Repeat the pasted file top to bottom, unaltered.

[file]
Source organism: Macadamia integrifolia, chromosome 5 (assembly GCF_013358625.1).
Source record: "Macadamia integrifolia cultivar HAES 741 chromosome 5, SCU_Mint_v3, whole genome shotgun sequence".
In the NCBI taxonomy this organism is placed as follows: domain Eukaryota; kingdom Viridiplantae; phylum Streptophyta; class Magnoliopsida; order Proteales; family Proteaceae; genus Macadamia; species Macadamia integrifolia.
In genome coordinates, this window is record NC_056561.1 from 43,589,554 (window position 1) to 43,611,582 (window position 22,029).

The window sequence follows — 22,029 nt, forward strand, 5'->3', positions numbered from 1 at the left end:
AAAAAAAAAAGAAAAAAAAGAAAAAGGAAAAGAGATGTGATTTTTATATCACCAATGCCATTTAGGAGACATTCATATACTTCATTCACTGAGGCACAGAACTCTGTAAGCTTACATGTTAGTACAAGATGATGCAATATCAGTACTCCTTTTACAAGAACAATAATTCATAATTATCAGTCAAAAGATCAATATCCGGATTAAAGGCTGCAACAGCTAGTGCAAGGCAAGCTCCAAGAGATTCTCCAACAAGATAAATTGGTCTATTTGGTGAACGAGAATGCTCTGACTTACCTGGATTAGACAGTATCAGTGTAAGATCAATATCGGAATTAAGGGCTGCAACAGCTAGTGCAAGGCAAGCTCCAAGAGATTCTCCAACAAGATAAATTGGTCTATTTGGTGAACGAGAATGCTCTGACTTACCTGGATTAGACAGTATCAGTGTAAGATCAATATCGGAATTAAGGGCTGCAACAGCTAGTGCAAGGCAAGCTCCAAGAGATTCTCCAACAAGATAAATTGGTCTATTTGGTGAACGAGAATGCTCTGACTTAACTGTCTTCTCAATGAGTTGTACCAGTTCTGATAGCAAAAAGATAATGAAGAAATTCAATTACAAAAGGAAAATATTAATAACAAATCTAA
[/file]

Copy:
Source organism: Macadamia integrifolia, chromosome 5 (assembly GCF_013358625.1).
Source record: "Macadamia integrifolia cultivar HAES 741 chromosome 5, SCU_Mint_v3, whole genome shotgun sequence".
In the NCBI taxonomy this organism is placed as follows: domain Eukaryota; kingdom Viridiplantae; phylum Streptophyta; class Magnoliopsida; order Proteales; family Proteaceae; genus Macadamia; species Macadamia integrifolia.
In genome coordinates, this window is record NC_056561.1 from 43,589,554 (window position 1) to 43,611,582 (window position 22,029).

The window sequence follows — 22,029 nt, forward strand, 5'->3', positions numbered from 1 at the left end:
AAAAAAAAAAGAAAAAAAAGAAAAAGGAAAAGAGATGTGATTTTTATATCACCAATGCCATTTAGGAGACATTCATATACTTCATTCACTGAGGCACAGAACTCTGTAAGCTTACATGTTAGTACAAGATGATGCAATATCAGTACTCCTTTTACAAGAACAATAATTCATAATTATCAGTCAAAAGATCAATATCCGGATTAAAGGCTGCAACAGCTAGTGCAAGGCAAGCTCCAAGAGATTCTCCAACAAGATAAATTGGTCTATTTGGTGAACGAGAATGCTCTGACTTACCTGGATTAGACAGTATCAGTGTAAGATCAATATCGGAATTAAGGGCTGCAACAGCTAGTGCAAGGCAAGCTCCAAGAGATTCTCCAACAAGATAAATTGGTCTATTTGGTGAACGAGAATGCTCTGACTTACCTGGATTAGACAGTATCAGTGTAAGATCAATATCGGAATTAAGGGCTGCAACAGCTAGTGCAAGGCAAGCTCCAAGAGATTCTCCAACAAGATAAATTGGTCTATTTGGTGAACGAGAATGCTCTGACTTAACTGTCTTCTCAATGAGTTGTACCAGTTCTGATAGCAAAAAGATAATGAAGAAATTCAATTACAAAAGGAAAATATTAATAACAAATCTAA